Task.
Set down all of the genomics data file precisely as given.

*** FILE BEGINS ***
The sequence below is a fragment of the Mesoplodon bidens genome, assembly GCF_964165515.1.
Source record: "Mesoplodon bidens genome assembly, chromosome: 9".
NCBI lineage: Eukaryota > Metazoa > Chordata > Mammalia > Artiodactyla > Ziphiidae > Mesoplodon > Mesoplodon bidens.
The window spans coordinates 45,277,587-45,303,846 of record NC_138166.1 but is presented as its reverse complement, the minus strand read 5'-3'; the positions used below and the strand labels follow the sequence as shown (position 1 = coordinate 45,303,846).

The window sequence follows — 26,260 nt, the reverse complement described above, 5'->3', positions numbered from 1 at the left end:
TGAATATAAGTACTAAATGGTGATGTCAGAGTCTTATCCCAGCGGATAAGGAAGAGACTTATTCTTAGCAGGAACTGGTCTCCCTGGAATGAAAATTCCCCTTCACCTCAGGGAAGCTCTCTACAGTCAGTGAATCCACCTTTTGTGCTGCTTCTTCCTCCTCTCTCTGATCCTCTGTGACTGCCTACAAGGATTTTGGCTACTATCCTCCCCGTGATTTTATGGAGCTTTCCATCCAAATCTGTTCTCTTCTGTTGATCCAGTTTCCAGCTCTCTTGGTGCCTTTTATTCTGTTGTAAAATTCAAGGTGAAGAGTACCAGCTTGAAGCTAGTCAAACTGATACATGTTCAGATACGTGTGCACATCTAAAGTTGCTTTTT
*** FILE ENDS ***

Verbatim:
The sequence below is a fragment of the Mesoplodon bidens genome, assembly GCF_964165515.1.
Source record: "Mesoplodon bidens genome assembly, chromosome: 9".
NCBI lineage: Eukaryota > Metazoa > Chordata > Mammalia > Artiodactyla > Ziphiidae > Mesoplodon > Mesoplodon bidens.
The window spans coordinates 45,277,587-45,303,846 of record NC_138166.1 but is presented as its reverse complement, the minus strand read 5'-3'; the positions used below and the strand labels follow the sequence as shown (position 1 = coordinate 45,303,846).

The window sequence follows — 26,260 nt, the reverse complement described above, 5'->3', positions numbered from 1 at the left end:
TGAATATAAGTACTAAATGGTGATGTCAGAGTCTTATCCCAGCGGATAAGGAAGAGACTTATTCTTAGCAGGAACTGGTCTCCCTGGAATGAAAATTCCCCTTCACCTCAGGGAAGCTCTCTACAGTCAGTGAATCCACCTTTTGTGCTGCTTCTTCCTCCTCTCTCTGATCCTCTGTGACTGCCTACAAGGATTTTGGCTACTATCCTCCCCGTGATTTTATGGAGCTTTCCATCCAAATCTGTTCTCTTCTGTTGATCCAGTTTCCAGCTCTCTTGGTGCCTTTTATTCTGTTGTAAAATTCAAGGTGAAGAGTACCAGCTTGAAGCTAGTCAAACTGATACATGTTCAGATACGTGTGCACATCTAAAGTTGCTTTTT